Sounds Swampy: How the Wuhan Coronavirus and Some Stock Sell Offs Could Jeopardize the GOP Senate

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Posted: Mar 20, 2020 11:45 AM
Sounds Swampy: How the Wuhan Coronavirus and Some Stock Sell Offs Could Jeopardize the GOP Senate

Source: AP Photo/Pablo Martinez Monsivais

The Wuhan coronavirus pandemic is about to get very political on the Hill. Hopefully, it'll just be a political sideshow, but it's one that could come with investigations and possible legal actions against a slew of senators. It would appear that some, after receiving briefings on the virus, decided to dump millions of dollars of investments prior to the big drop we've seen on Wall Street. That's pretty swampy. And it could be the thing that could put the Republican majority in the Senate in jeopardy come November. In some cases, senators dumped stock but also bought others that stand to benefit from the current crisis. Look, I'm a party guy. I'm a partisan. I'll defend the GOP to the bitter end, but this is pretty bad.

At NPR, we have a story about Sen. Richard Burr (R-NC) telling a select few of his constituents how bad this Wuhan coronavirus outbreak could be and then decided to sell off some stocks as well. Apparently, this isn't the first crisis in which he has acted this way (via NPR):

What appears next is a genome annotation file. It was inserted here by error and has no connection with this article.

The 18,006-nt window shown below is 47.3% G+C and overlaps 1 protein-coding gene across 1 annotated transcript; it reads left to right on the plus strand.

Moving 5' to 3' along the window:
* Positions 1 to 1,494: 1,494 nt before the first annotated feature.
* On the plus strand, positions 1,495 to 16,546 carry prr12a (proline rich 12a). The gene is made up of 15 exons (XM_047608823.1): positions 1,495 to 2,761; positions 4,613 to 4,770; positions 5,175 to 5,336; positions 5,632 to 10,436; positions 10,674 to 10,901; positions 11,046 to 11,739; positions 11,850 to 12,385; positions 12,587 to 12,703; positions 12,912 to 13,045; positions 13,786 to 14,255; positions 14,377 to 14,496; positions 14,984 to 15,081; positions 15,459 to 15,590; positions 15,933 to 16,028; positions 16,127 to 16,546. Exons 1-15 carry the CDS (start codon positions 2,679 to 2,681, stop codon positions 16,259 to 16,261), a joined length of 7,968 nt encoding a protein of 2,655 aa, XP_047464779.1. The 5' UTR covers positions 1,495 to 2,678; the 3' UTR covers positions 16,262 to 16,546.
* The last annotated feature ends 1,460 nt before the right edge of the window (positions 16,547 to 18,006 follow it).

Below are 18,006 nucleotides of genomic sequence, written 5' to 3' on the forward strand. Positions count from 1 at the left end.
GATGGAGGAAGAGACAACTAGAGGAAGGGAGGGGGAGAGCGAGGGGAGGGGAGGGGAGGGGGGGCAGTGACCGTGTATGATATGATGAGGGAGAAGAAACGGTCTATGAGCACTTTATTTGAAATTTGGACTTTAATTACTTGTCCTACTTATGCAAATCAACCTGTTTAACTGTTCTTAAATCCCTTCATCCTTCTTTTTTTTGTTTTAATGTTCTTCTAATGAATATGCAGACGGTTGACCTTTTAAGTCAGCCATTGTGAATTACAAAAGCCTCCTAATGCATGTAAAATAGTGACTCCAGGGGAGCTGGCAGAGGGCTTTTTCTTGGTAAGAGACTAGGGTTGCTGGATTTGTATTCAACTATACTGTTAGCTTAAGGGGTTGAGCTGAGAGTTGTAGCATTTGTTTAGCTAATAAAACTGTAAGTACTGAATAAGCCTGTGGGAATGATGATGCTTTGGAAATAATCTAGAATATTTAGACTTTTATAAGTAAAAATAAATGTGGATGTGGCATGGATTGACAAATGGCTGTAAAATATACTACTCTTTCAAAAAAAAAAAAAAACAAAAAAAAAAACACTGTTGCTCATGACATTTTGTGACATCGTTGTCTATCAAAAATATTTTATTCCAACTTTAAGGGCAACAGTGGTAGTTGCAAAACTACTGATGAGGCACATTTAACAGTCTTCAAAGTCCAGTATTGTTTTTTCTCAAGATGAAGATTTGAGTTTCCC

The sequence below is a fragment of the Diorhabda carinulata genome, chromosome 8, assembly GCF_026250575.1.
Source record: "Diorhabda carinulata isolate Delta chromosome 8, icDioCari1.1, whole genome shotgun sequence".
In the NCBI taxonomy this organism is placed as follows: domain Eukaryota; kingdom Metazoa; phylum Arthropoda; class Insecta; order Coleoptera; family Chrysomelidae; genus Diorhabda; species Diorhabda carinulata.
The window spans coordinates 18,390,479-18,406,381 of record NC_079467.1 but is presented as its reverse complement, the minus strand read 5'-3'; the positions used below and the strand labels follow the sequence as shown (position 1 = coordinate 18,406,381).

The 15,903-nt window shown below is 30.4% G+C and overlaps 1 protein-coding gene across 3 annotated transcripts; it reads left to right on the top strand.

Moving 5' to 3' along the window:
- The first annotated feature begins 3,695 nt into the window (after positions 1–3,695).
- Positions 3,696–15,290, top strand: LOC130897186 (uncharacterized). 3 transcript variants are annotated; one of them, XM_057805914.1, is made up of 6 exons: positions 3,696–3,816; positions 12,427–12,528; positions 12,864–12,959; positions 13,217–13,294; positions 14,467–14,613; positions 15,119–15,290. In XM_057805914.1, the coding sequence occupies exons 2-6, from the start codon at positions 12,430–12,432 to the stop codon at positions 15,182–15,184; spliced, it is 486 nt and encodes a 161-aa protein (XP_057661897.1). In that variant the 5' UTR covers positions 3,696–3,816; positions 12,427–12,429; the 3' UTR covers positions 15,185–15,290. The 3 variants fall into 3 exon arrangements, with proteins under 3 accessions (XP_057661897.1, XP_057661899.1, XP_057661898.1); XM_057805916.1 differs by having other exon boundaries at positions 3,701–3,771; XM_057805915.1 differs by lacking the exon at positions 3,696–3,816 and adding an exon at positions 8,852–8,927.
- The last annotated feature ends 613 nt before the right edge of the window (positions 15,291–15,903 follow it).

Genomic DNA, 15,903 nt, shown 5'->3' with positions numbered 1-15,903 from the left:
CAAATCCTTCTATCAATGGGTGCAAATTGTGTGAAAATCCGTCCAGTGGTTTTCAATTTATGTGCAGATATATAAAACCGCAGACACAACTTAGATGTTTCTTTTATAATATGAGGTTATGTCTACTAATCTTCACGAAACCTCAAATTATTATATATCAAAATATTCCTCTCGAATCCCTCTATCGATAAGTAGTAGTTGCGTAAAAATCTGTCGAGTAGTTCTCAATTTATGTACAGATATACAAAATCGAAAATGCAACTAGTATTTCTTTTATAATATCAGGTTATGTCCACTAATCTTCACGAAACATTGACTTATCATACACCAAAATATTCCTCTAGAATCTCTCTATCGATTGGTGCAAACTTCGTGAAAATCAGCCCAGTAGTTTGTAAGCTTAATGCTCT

The chairman of the Senate Intelligence Committee warned a small group of well-connected constituents three weeks ago to prepare for dire economic and societal effects of the coronavirus, according to a secret recording obtained by NPR.

The remarks from U.S. Sen. Richard Burr were more stark than any he had delivered in more public forums

On Feb. 27, when the United States had 15 confirmed cases of COVID-19, President Trump was tamping down fears and suggesting that the virus could be seasonal.

"It's going to disappear. One day, it's like a miracle. It will disappear," the president said then, before adding, "it could get worse before it gets better. It could maybe go away. We'll see what happens."

On that same day, Burr attended a luncheon held at a social club called the Capitol Hill Club. And he delivered a much more alarming message.

"There's one thing that I can tell you about this: It is much more aggressive in its transmission than anything that we have seen in recent history," he said, according to a secret recording of the remarks obtained by NPR. "It is probably more akin to the 1918 pandemic."

The luncheon had been organized by the Tar Heel Circle, a nonpartisan group whose membership consists of businesses and organizations in North Carolina, the state Burr represents. Membership to join the Tar Heel Circle costs between $500 and $10,000…

Burr then sold off around $2 million worth of investments before the Dow Jones took a tumble (via ProPublica):

Soon after he offered public assurances that the government was ready to battle the coronavirus, the powerful chairman of the Senate Intelligence Committee, Richard Burr, sold off a significant percentage of his stocks, unloading between $628,000 and $1.72 million of his holdings on Feb. 13 in 33 separate transactions.